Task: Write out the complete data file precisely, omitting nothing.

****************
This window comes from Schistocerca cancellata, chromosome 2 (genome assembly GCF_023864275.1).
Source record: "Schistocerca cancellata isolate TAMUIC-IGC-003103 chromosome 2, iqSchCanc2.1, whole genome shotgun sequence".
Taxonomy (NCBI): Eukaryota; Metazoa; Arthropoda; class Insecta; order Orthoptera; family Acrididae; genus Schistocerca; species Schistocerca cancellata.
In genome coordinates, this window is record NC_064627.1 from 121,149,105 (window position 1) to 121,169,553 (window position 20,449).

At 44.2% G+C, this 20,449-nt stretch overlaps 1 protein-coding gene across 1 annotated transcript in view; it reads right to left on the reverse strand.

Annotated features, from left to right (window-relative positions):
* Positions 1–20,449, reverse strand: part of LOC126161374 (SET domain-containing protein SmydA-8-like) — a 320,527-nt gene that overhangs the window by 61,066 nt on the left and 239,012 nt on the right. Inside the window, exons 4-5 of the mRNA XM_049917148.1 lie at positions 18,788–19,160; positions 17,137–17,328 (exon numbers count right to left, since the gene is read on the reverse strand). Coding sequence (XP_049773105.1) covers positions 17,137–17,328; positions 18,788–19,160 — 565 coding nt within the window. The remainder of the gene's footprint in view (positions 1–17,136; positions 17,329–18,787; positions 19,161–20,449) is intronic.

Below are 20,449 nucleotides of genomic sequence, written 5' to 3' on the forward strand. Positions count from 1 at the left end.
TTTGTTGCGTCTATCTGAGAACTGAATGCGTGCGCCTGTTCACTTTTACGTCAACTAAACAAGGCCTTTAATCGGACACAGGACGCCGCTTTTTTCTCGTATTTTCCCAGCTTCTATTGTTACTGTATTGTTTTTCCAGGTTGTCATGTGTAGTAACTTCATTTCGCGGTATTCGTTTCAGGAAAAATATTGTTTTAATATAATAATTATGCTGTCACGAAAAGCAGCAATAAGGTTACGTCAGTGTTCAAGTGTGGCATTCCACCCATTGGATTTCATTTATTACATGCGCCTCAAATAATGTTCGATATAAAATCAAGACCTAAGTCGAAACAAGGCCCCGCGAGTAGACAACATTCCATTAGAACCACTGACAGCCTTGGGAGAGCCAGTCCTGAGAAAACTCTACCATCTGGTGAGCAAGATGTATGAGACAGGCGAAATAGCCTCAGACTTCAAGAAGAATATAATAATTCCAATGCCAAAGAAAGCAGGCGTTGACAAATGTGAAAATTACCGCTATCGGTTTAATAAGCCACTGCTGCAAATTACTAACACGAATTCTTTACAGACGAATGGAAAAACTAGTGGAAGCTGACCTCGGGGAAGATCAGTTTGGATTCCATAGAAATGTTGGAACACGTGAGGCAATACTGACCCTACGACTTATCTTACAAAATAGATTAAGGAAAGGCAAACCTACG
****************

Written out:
This window comes from Schistocerca cancellata, chromosome 2 (genome assembly GCF_023864275.1).
Source record: "Schistocerca cancellata isolate TAMUIC-IGC-003103 chromosome 2, iqSchCanc2.1, whole genome shotgun sequence".
Taxonomy (NCBI): Eukaryota; Metazoa; Arthropoda; class Insecta; order Orthoptera; family Acrididae; genus Schistocerca; species Schistocerca cancellata.
In genome coordinates, this window is record NC_064627.1 from 121,149,105 (window position 1) to 121,169,553 (window position 20,449).

At 44.2% G+C, this 20,449-nt stretch overlaps 1 protein-coding gene across 1 annotated transcript in view; it reads right to left on the reverse strand.

Annotated features, from left to right (window-relative positions):
* Positions 1–20,449, reverse strand: part of LOC126161374 (SET domain-containing protein SmydA-8-like) — a 320,527-nt gene that overhangs the window by 61,066 nt on the left and 239,012 nt on the right. Inside the window, exons 4-5 of the mRNA XM_049917148.1 lie at positions 18,788–19,160; positions 17,137–17,328 (exon numbers count right to left, since the gene is read on the reverse strand). Coding sequence (XP_049773105.1) covers positions 17,137–17,328; positions 18,788–19,160 — 565 coding nt within the window. The remainder of the gene's footprint in view (positions 1–17,136; positions 17,329–18,787; positions 19,161–20,449) is intronic.

Below are 20,449 nucleotides of genomic sequence, written 5' to 3' on the forward strand. Positions count from 1 at the left end.
TTTGTTGCGTCTATCTGAGAACTGAATGCGTGCGCCTGTTCACTTTTACGTCAACTAAACAAGGCCTTTAATCGGACACAGGACGCCGCTTTTTTCTCGTATTTTCCCAGCTTCTATTGTTACTGTATTGTTTTTCCAGGTTGTCATGTGTAGTAACTTCATTTCGCGGTATTCGTTTCAGGAAAAATATTGTTTTAATATAATAATTATGCTGTCACGAAAAGCAGCAATAAGGTTACGTCAGTGTTCAAGTGTGGCATTCCACCCATTGGATTTCATTTATTACATGCGCCTCAAATAATGTTCGATATAAAATCAAGACCTAAGTCGAAACAAGGCCCCGCGAGTAGACAACATTCCATTAGAACCACTGACAGCCTTGGGAGAGCCAGTCCTGAGAAAACTCTACCATCTGGTGAGCAAGATGTATGAGACAGGCGAAATAGCCTCAGACTTCAAGAAGAATATAATAATTCCAATGCCAAAGAAAGCAGGCGTTGACAAATGTGAAAATTACCGCTATCGGTTTAATAAGCCACTGCTGCAAATTACTAACACGAATTCTTTACAGACGAATGGAAAAACTAGTGGAAGCTGACCTCGGGGAAGATCAGTTTGGATTCCATAGAAATGTTGGAACACGTGAGGCAATACTGACCCTACGACTTATCTTACAAAATAGATTAAGGAAAGGCAAACCTACG